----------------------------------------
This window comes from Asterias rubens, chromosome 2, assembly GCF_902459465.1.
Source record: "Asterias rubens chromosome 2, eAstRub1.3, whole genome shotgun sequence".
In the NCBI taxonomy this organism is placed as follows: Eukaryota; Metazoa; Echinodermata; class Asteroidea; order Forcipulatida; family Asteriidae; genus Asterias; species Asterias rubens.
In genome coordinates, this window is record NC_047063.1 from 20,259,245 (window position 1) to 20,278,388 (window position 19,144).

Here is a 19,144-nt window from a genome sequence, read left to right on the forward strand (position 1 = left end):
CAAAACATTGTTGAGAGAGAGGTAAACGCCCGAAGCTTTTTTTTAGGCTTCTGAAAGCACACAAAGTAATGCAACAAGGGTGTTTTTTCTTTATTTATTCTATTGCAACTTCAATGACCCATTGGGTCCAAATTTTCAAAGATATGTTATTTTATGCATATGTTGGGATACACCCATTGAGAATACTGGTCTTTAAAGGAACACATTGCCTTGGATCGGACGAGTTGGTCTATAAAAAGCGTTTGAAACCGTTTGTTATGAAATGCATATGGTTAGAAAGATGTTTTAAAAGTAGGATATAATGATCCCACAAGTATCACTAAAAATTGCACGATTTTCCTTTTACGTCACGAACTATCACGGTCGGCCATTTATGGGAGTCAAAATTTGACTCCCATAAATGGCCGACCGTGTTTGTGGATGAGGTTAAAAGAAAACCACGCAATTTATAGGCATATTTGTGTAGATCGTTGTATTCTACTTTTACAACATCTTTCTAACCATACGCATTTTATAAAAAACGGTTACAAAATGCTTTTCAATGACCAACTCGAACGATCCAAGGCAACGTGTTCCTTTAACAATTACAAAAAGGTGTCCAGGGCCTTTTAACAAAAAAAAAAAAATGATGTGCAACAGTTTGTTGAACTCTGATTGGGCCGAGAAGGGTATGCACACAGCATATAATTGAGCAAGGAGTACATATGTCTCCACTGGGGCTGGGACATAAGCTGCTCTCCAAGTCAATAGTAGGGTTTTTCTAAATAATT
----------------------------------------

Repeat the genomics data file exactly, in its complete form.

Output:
This window comes from Asterias rubens, chromosome 2, assembly GCF_902459465.1.
Source record: "Asterias rubens chromosome 2, eAstRub1.3, whole genome shotgun sequence".
In the NCBI taxonomy this organism is placed as follows: Eukaryota; Metazoa; Echinodermata; class Asteroidea; order Forcipulatida; family Asteriidae; genus Asterias; species Asterias rubens.
In genome coordinates, this window is record NC_047063.1 from 20,259,245 (window position 1) to 20,278,388 (window position 19,144).

Here is a 19,144-nt window from a genome sequence, read left to right on the forward strand (position 1 = left end):
CAAAACATTGTTGAGAGAGAGGTAAACGCCCGAAGCTTTTTTTTAGGCTTCTGAAAGCACACAAAGTAATGCAACAAGGGTGTTTTTTCTTTATTTATTCTATTGCAACTTCAATGACCCATTGGGTCCAAATTTTCAAAGATATGTTATTTTATGCATATGTTGGGATACACCCATTGAGAATACTGGTCTTTAAAGGAACACATTGCCTTGGATCGGACGAGTTGGTCTATAAAAAGCGTTTGAAACCGTTTGTTATGAAATGCATATGGTTAGAAAGATGTTTTAAAAGTAGGATATAATGATCCCACAAGTATCACTAAAAATTGCACGATTTTCCTTTTACGTCACGAACTATCACGGTCGGCCATTTATGGGAGTCAAAATTTGACTCCCATAAATGGCCGACCGTGTTTGTGGATGAGGTTAAAAGAAAACCACGCAATTTATAGGCATATTTGTGTAGATCGTTGTATTCTACTTTTACAACATCTTTCTAACCATACGCATTTTATAAAAAACGGTTACAAAATGCTTTTCAATGACCAACTCGAACGATCCAAGGCAACGTGTTCCTTTAACAATTACAAAAAGGTGTCCAGGGCCTTTTAACAAAAAAAAAAAAATGATGTGCAACAGTTTGTTGAACTCTGATTGGGCCGAGAAGGGTATGCACACAGCATATAATTGAGCAAGGAGTACATATGTCTCCACTGGGGCTGGGACATAAGCTGCTCTCCAAGTCAATAGTAGGGTTTTTCTAAATAATT